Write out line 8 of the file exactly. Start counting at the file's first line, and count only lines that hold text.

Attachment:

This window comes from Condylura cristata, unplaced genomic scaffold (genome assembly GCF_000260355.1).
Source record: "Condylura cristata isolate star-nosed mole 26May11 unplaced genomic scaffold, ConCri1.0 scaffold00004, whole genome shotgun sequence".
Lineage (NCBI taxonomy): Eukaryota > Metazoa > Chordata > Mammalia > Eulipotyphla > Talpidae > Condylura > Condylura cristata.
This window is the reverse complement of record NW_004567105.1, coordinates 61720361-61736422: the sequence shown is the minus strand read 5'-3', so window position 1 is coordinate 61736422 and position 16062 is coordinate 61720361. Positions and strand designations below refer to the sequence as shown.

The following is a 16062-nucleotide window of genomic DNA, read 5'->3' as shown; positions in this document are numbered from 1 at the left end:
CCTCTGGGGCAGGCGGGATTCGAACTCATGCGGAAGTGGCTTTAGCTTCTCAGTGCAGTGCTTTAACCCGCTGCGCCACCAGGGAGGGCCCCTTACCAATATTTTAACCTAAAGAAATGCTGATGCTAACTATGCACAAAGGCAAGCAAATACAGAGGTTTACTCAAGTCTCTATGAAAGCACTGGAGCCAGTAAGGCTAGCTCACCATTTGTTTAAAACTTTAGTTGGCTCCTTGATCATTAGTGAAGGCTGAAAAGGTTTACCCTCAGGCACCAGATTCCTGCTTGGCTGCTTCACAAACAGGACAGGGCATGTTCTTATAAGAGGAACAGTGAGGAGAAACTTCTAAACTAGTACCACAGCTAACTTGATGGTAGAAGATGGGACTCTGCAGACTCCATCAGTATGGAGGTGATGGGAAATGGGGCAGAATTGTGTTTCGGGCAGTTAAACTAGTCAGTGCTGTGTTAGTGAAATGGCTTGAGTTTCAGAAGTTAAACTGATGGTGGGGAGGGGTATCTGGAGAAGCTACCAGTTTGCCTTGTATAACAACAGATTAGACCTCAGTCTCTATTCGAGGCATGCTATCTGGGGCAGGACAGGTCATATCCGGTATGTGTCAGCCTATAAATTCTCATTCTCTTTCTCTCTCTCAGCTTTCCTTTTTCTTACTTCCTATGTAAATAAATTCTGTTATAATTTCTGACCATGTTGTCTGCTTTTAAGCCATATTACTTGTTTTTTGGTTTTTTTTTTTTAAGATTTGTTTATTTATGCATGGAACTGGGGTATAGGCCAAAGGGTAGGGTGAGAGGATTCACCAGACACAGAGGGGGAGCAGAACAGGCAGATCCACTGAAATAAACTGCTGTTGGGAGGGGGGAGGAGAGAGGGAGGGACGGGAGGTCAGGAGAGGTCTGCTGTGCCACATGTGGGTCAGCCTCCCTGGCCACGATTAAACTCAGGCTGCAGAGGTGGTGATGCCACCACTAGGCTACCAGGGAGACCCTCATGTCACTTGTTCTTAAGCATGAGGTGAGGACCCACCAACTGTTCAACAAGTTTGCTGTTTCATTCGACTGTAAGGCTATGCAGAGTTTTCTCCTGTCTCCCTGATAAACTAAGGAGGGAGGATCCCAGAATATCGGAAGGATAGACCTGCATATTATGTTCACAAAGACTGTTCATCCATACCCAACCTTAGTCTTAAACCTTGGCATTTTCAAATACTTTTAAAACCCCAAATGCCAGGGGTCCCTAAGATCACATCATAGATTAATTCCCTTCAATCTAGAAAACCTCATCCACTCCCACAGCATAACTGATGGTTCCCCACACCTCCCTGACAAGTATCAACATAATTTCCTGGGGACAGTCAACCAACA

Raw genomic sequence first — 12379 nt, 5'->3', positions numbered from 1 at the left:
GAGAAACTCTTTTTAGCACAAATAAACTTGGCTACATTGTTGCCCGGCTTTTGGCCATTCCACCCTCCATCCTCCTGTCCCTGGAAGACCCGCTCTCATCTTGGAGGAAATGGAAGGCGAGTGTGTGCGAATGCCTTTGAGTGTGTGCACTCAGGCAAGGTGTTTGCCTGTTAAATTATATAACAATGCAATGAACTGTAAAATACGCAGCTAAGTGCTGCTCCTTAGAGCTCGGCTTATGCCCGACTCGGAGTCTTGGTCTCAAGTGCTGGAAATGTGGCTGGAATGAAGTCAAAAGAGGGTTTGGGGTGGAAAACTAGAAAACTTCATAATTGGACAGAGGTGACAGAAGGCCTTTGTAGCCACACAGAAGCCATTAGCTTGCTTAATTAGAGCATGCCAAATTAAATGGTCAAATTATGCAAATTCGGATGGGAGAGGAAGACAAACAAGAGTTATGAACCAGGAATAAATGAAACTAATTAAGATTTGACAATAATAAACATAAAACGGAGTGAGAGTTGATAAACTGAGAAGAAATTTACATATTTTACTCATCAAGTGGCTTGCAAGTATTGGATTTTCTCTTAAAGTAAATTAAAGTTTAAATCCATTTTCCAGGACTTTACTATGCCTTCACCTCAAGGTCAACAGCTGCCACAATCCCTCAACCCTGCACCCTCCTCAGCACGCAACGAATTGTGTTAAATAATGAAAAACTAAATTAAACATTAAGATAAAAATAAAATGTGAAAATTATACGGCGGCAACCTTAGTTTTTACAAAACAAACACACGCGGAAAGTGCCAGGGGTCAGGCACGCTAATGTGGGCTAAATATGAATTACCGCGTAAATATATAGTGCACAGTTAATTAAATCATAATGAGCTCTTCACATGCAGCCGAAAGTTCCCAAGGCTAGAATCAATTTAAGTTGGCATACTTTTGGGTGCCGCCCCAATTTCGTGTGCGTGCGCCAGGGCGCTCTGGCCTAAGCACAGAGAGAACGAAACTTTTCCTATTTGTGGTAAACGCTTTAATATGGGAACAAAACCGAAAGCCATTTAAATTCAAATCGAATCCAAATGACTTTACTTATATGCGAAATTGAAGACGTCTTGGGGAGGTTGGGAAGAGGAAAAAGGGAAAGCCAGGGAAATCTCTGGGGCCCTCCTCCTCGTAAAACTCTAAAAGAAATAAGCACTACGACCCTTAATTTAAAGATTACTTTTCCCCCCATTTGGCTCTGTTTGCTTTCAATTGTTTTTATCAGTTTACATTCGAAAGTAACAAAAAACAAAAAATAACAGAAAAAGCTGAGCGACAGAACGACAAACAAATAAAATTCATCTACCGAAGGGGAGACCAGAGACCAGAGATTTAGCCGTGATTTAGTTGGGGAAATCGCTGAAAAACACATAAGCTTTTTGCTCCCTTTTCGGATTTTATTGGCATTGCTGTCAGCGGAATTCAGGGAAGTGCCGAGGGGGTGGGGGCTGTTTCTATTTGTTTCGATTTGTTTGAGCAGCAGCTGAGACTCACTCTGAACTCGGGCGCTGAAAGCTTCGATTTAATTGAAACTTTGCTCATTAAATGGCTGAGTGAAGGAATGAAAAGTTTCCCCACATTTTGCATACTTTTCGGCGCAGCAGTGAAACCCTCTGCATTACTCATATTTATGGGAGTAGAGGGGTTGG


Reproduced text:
GAGAAACTCTTTTTAGCACAAATAAACTTGGCTACATTGTTGCCCGGCTTTTGGCCATTCCACCCTCCATCCTCCTGTCCCTGGAAGACCCGCTCTCATCTTGGAGGAAATGGAAGGCGAGTGTGTGCGAATGCCTTTGAGTGTGTGCACTCAGGCAAGGTGTTTGCCTGTTAAATTATATAACAATGCAATGAACTGTAAAATACGCAGCTAAGTGCTGCTCCTTAGAGCTCGGCTTATGCCCGACTCGGAGTCTTGGTCTCAAGTGCTGGAAATGTGGCTGGAATGAAGTCAAAAGAGGGTTTGGGGTGGAAAACTAGAAAACTTCATAATTGGACAGAGGTGACAGAAGGCCTTTGTAGCCACACAGAAGCCATTAGCTTGCTTAATTAGAGCATGCCAAATTAAATGGTCAAATTATGCAAATTCGGATGGGAGAGGAAGACAAACAAGAGTTATGAACCAGGAATAAATGAAACTAATTAAGATTTGACAATAATAAACATAAAACGGAGTGAGAGTTGATAAACTGAGAAGAAATTTACATATTTTACTCATCAAGTGGCTTGCAAGTATTGGATTTTCTCTTAAAGTAAATTAAAGTTTAAATCCATTTTCCAGGACTTTACTATGCCTTCACCTCAAGGTCAACAGCTGCCACAATCCCTCAACCCTGCACCCTCCTCAGCACGCAACGAATTGTGTTAAATAATGAAAAACTAAATTAAACATTAAGATAAAAATAAAATGTGAAAATTATACGGCGGCAACCTTAGTTTTTACAAAACAAACACACGCGGAAAGTGCCAGGGGTCAGGCACGCTAATGTGGGCTAAATATGAATTACCGCGTAAATATATAGTGCACAGTTAATTAAATCATAATGAGCTCTTCACATGCAGCCGAAAGTTCCCAAGGCTAGAATCAATTTAAGTTGGCATACTTTTGGGTGCCGCCCCAATTTCGTGTGCGTGCGCCAGGGCGCTCTGGCCTAAGCACAGAGAGAACGAAACTTTTCCTATTTGTGGTAAACGCTTTAATATGGGAACAAAACCGAAAGCCATTTAAATTCAAATCGAATCCAAATGACTTTACTTATATGCGAAATTGAAGACGTCTTGGGGAGGTTGGGAAGAGGAAAAAGGGAAAGCCAGGGAAATCTCTGGGGCCCTCCTCCTCGTAAAACTCTAAAAGAAATAAGCACTACGACCCTTAATTTAAAGATTACTTTTCCCCCCATTTGGCTCTGTTTGCTTTCAATTGTTTTTATCAGTTTACATTCGAAAGTAACAAAAAACAAAAAATAACAGAAAAAGCTGAGCGACAGAACGACAAACAAATAAAATTCATCTACCGAAGGGGAGACCAGAGACCAGAGATTTAGCCGTGATTTAGTTGGGGAAATCGCTGAAAAACACATAAGCTTTTTGCTCCCTTTTCGGATTTTATTGGCATTGCTGTCAGCGGAATTCAGGGAAGTGCCGAGGGGGTGGGGGCTGTTTCTATTTGTTTCGATTTGTTTGAGCAGCAGCTGAGACTCACTCTGAACTCGGGCGCTGAAAGCTTCGATTTAATTGAAACTTTGCTCATTAAATGGCTGAGTGAAGGAATGAAAAGTTTCCCCACATTTTGCATACTTTTCGGCGCAGCAGTGAAACCCTCTGCATTACTCATATTTATGGGAGTAGAGGGGTTGG